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Taxes and Trading versus Intensity Standards: Second-Best Environmental Policies with Incomplete Regulation (Leakage) or Market Power

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  • Stephen P. Holland

Abstract

This paper investigates whether an emissions tax (equivalent to an emissions cap) maximizes social welfare (defined as the sum of consumer and producer surplus) in the presence of incomplete regulation (leakage) or market power by analyzing an intensity standard regulating emissions per unit of output. With no other market failures, an intensity standard indeed yields lower welfare, although combining it with a consumption tax eliminates this discrepancy. For incomplete regulation, I show that under certain conditions an intensity standard can yield higher welfare than any emissions tax (including the optimal emissions tax). This result persists even with the addition of a consumption tax, which ameliorates output distortions and can sometimes help the intensity standard attain the first best (when an emissions tax/consumption tax combination cannot). Comparing intensity standards to output-based updating shows that the latter yields higher welfare because of its additional flexibility. Finally, I show that with market power an intensity standard can yield higher welfare than the optimal emissions tax. The intuition of these results is relatively straightforward. The weakness of an intensity standard is that it relies more on substitution effects than output effects to reduce emissions. With incomplete regulation or market power, this disadvantage may be helpful since leakage may offset gains from reducing output and since market power already inefficiently reduces output.

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  • Stephen P. Holland, 2009. "Taxes and Trading versus Intensity Standards: Second-Best Environmental Policies with Incomplete Regulation (Leakage) or Market Power," NBER Working Papers 15262, National Bureau of Economic Research, Inc.
  • Handle: RePEc:nbr:nberwo:15262
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    References listed on IDEAS

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    Cited by:

    1. Li, Zhe & Sun, Jianfei, 2015. "Emission taxes and standards in a general equilibrium with entry and exit," Journal of Economic Dynamics and Control, Elsevier, vol. 61(C), pages 34-60.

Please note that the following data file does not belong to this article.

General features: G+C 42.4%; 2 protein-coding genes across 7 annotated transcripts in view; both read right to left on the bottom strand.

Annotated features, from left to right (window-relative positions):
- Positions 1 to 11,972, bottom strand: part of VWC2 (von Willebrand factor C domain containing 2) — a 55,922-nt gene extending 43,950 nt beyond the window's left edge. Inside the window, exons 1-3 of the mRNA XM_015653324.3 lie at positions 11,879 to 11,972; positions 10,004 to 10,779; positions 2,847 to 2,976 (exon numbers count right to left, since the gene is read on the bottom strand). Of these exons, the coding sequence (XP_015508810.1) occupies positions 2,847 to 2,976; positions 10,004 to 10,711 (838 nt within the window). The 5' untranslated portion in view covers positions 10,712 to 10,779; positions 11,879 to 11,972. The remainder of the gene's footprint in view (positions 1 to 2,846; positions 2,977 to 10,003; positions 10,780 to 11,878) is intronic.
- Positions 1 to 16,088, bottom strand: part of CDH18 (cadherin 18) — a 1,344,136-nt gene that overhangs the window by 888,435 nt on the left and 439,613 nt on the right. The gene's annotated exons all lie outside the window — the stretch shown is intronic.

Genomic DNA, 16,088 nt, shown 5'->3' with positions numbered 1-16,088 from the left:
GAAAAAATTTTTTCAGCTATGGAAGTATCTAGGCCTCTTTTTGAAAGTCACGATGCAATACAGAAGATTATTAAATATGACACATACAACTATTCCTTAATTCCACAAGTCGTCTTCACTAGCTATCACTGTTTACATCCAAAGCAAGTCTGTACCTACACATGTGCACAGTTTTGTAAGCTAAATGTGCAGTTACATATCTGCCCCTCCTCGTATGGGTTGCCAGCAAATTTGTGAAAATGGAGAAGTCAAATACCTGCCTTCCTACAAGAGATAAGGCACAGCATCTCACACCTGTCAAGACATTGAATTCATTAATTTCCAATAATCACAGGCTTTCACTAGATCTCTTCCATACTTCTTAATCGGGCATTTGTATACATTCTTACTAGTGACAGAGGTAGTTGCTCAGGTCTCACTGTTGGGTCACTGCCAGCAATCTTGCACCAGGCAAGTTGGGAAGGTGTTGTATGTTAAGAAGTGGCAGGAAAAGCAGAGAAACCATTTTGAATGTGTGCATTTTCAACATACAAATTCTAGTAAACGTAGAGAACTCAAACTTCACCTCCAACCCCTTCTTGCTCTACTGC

2. Tombe, Trevor & Winter, Jennifer, 2015. "Environmental policy and misallocation: The productivity effect of intensity standards," Journal of Environmental Economics and Management, Elsevier, vol. 72(C), pages 137-163.
    3. Copeland, Brian R., 2012. "International trade and green growth," Policy Research Working Paper Series 6235, The World Bank.
    4. Kathy Baylis & Don Fullerton & Daniel H. Karney, 2014. "Negative Leakage," Journal of the Association of Environmental and Resource Economists, University of Chicago Press, vol. 1(1), pages 51-73.
    5. Stephen P. Holland, 2011. "Spillovers from Climate Policy to Other Pollutants," NBER Chapters,in: The Design and Implementation of U.S. Climate Policy, pages 79-90 National Bureau of Economic Research, Inc.
    6. Stephen P. Holland & Jonathan E. Hughes & Christopher R. Knittel & Nathan C. Parker, 2015. "Some Inconvenient Truths about Climate Change Policy: The Distributional Impacts of Transportation Policies," The Review of Economics and Statistics, MIT Press, vol. 97(5), pages 1052-1069, December.
    7. Holland, Stephen P., 2012. "Emissions taxes versus intensity standards: Second-best environmental policies with incomplete regulation," Journal of Environmental Economics and Management, Elsevier, vol. 63(3), pages 375-387.
    8. Gori, Giuseppe Francesco & Lambertini, Luca, 2013. "Trade liberalisation between asymmetric countries with environmentally concerned consumers," Regional Science and Urban Economics, Elsevier, vol. 43(4), pages 549-560.
    9. Rubin, Jonathan & Leiby, Paul N., 2013. "Tradable credits system design and cost savings for a national low carbon fuel standard for road transport," Energy Policy, Elsevier, vol. 56(C), pages 16-28.
    10. Derek Lemoine, 2017. "Escape from Third-Best: Rating Emissions for Intensity Standards," Environmental & Resource Economics, Springer;European Association of Environmental and Resource Economists, vol. 67(4), pages 789-821, August.
    11. Stephen P. Holland, 2010. "Spillovers from Climate Policy," NBER Working Papers 16158, National Bureau of Economic Research, Inc.

    More about this item

    JEL classification:

    • H23 - Public Economics - - Taxation, Subsidies, and Revenue - - - Externalities; Redistributive Effects; Environmental Taxes and Subsidies
    • Q40 - Agricultural and Natural Resource Economics; Environmental and Ecological Economics - - Energy - - - General
    • Q50 - Agricultural and Natural Resource Economics; Environmental and Ecological Economics - - Environmental Economics - - - General

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